Fears around deepfakes, as such AI-generated digital simulations of an individual’s likeness or voice are called, have recently percolated to a new high as a number of prominent celebrities – including actor Tom Hanks and YouTuber MrBeast – have taken to social media to declare that deepfaked versions of themselves have been nonconsensually created in order to promote a service (“some dental plan” in Hanks’s case, as he described it in an Instagram post).
Though some early governmental efforts are being made to control the development and deployment of AI, the technology at the time of this writing remains unregulated, creating a kind of wild west atmosphere in which both its most positive and negative attributes are quickly coming into focus.
Generative AI in political campaign ads
The danger posed by deepfakes and the need for a counter-technology capable of distinguishing the real from the fake is made even more acute by the fact that the US is in the midst of a presidential election campaign cycle, during which the risks of any kind of misinformation are obviously heightened.
In April, following President Biden’s announcement that he’d seek re-election in 2024, the Republican National Committee (RNC) released an ad that used generative AI to visualize its idea of what another four years under Biden might look like.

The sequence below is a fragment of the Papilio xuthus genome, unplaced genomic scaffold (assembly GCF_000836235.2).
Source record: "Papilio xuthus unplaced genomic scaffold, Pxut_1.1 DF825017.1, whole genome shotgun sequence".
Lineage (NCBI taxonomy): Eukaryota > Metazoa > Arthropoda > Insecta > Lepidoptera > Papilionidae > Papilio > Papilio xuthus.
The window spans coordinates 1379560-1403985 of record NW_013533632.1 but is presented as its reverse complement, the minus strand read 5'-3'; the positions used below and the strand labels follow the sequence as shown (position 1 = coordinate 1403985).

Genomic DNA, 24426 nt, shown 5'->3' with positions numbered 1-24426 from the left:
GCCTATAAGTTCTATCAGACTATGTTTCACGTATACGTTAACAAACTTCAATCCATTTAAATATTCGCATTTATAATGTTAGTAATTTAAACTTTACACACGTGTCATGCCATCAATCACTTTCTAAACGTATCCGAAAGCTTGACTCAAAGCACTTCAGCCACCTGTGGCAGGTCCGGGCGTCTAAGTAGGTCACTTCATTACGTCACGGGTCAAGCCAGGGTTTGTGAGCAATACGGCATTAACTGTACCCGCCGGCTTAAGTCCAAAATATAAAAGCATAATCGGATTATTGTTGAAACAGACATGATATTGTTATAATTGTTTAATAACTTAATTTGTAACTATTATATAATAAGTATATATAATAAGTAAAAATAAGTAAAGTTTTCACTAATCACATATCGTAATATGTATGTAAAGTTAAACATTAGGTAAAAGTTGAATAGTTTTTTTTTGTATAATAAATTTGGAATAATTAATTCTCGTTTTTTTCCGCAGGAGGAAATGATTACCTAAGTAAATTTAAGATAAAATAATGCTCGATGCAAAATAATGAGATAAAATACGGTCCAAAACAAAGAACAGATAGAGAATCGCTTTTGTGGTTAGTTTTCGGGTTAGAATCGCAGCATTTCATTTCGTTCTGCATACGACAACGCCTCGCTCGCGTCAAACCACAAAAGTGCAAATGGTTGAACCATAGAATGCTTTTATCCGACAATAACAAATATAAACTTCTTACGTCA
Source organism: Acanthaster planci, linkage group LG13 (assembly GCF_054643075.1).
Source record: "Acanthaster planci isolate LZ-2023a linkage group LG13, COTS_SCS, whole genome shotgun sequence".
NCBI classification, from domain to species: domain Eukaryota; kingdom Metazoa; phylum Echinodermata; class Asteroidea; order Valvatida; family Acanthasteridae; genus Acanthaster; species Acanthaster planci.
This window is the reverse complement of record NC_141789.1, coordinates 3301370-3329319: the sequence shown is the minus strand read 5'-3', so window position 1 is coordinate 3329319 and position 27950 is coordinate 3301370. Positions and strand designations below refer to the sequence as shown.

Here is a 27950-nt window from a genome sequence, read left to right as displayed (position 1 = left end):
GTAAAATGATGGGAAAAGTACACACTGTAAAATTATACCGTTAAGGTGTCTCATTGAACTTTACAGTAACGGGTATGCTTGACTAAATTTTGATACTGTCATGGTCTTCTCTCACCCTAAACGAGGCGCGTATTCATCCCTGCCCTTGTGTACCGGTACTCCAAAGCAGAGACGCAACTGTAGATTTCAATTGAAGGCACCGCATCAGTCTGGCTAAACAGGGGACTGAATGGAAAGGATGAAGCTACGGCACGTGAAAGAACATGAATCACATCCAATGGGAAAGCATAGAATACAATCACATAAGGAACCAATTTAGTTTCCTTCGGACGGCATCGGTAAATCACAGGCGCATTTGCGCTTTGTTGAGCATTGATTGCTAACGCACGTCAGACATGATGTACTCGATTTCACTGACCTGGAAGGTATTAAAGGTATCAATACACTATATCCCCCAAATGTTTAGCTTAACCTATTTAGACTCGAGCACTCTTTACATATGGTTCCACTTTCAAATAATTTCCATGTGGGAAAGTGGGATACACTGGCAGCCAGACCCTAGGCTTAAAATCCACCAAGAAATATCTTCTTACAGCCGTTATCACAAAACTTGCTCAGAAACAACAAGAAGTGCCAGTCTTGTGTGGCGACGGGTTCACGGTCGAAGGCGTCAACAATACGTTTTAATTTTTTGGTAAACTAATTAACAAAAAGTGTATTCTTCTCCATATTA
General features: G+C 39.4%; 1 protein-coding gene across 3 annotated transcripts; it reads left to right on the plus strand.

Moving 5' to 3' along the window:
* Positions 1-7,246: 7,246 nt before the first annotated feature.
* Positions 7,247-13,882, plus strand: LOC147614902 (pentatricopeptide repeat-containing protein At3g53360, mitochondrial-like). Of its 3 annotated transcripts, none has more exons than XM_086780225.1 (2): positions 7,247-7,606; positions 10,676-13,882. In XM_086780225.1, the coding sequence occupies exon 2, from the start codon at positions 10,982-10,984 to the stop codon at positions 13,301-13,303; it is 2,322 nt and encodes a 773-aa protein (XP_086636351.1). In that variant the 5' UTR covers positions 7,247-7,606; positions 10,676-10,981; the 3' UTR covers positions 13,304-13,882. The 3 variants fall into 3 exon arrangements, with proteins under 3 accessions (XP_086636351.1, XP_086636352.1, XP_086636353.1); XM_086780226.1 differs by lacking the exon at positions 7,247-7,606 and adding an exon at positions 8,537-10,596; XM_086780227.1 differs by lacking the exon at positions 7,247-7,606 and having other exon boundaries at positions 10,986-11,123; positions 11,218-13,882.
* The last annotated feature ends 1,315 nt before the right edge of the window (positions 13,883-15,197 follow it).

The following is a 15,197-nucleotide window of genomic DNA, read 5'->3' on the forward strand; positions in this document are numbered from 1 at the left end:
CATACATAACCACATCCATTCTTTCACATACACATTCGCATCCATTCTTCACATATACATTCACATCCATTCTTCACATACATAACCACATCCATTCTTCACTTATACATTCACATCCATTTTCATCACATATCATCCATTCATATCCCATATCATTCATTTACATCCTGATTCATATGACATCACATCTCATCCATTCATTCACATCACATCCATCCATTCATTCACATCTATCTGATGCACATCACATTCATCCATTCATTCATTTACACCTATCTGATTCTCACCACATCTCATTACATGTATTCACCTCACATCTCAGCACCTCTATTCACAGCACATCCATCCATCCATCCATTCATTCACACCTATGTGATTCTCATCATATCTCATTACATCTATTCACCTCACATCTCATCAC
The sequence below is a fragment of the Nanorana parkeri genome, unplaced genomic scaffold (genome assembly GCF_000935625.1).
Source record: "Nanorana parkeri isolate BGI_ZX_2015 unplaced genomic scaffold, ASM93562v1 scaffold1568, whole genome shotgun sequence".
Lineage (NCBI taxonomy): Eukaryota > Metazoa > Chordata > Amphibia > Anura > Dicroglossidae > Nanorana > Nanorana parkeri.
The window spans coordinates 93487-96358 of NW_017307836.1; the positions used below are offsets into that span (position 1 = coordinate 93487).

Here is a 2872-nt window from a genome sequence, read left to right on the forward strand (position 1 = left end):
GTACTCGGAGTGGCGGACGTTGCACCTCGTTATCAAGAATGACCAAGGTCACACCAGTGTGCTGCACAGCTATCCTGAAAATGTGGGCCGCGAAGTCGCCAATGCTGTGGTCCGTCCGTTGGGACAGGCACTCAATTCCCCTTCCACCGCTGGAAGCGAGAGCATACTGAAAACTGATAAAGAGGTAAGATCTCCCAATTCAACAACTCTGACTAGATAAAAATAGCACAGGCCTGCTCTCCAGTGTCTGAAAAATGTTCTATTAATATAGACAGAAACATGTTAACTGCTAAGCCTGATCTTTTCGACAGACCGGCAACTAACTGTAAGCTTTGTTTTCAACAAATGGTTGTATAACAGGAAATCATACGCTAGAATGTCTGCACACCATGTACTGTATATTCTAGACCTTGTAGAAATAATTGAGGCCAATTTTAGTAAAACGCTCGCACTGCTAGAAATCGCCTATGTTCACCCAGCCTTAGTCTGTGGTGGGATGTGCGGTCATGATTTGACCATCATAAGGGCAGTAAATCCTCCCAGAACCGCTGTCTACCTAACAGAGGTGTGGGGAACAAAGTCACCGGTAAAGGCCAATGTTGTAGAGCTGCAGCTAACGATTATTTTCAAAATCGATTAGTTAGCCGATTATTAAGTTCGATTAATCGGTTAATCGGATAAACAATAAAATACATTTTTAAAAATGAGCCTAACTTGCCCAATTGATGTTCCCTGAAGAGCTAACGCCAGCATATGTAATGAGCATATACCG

The video spot opens with digital renderings of Biden and vice-president Kamala Harris celebrating another election victory, followed by images of boarded-up banks, the Rio Grande choked with migrants trying to cross the US/Mexico border, the National Guard standing in the streets of San Francisco, an MS-13 gang member and other images clearly meant to evoke fear in the hearts of many in the Republican base.
In response, congresswoman Yvette Clarke (D-NY) introduced a bill aimed at requiring the disclosure of any AI-generated images or video used in political campaign ads.